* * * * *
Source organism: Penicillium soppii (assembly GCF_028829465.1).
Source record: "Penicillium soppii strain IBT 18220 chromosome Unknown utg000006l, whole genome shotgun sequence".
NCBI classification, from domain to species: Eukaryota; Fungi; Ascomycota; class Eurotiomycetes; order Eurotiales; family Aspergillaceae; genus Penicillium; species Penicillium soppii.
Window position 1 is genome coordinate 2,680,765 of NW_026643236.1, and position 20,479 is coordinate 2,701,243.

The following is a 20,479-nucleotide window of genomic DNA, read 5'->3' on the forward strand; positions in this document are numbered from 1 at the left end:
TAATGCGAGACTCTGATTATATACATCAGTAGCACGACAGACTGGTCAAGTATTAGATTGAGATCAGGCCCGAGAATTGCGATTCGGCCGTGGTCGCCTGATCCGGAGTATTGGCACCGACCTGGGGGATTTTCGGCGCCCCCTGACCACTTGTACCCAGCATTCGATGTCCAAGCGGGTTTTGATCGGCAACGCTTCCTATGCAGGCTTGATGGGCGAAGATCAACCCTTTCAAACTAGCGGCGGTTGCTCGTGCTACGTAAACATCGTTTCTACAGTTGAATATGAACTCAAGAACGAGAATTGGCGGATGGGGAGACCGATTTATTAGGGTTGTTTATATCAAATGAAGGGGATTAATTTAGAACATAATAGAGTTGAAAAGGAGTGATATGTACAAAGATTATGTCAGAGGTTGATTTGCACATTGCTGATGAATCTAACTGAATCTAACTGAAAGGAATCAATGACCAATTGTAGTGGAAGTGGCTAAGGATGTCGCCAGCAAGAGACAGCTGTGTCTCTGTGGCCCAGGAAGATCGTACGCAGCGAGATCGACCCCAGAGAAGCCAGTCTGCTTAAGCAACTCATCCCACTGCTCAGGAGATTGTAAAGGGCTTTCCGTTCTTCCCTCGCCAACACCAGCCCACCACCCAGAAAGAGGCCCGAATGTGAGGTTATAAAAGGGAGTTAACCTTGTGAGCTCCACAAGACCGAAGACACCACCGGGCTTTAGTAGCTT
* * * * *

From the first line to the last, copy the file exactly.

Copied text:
Source organism: Penicillium soppii (assembly GCF_028829465.1).
Source record: "Penicillium soppii strain IBT 18220 chromosome Unknown utg000006l, whole genome shotgun sequence".
NCBI classification, from domain to species: Eukaryota; Fungi; Ascomycota; class Eurotiomycetes; order Eurotiales; family Aspergillaceae; genus Penicillium; species Penicillium soppii.
Window position 1 is genome coordinate 2,680,765 of NW_026643236.1, and position 20,479 is coordinate 2,701,243.

The following is a 20,479-nucleotide window of genomic DNA, read 5'->3' on the forward strand; positions in this document are numbered from 1 at the left end:
TAATGCGAGACTCTGATTATATACATCAGTAGCACGACAGACTGGTCAAGTATTAGATTGAGATCAGGCCCGAGAATTGCGATTCGGCCGTGGTCGCCTGATCCGGAGTATTGGCACCGACCTGGGGGATTTTCGGCGCCCCCTGACCACTTGTACCCAGCATTCGATGTCCAAGCGGGTTTTGATCGGCAACGCTTCCTATGCAGGCTTGATGGGCGAAGATCAACCCTTTCAAACTAGCGGCGGTTGCTCGTGCTACGTAAACATCGTTTCTACAGTTGAATATGAACTCAAGAACGAGAATTGGCGGATGGGGAGACCGATTTATTAGGGTTGTTTATATCAAATGAAGGGGATTAATTTAGAACATAATAGAGTTGAAAAGGAGTGATATGTACAAAGATTATGTCAGAGGTTGATTTGCACATTGCTGATGAATCTAACTGAATCTAACTGAAAGGAATCAATGACCAATTGTAGTGGAAGTGGCTAAGGATGTCGCCAGCAAGAGACAGCTGTGTCTCTGTGGCCCAGGAAGATCGTACGCAGCGAGATCGACCCCAGAGAAGCCAGTCTGCTTAAGCAACTCATCCCACTGCTCAGGAGATTGTAAAGGGCTTTCCGTTCTTCCCTCGCCAACACCAGCCCACCACCCAGAAAGAGGCCCGAATGTGAGGTTATAAAAGGGAGTTAACCTTGTGAGCTCCACAAGACCGAAGACACCACCGGGCTTTAGTAGCTT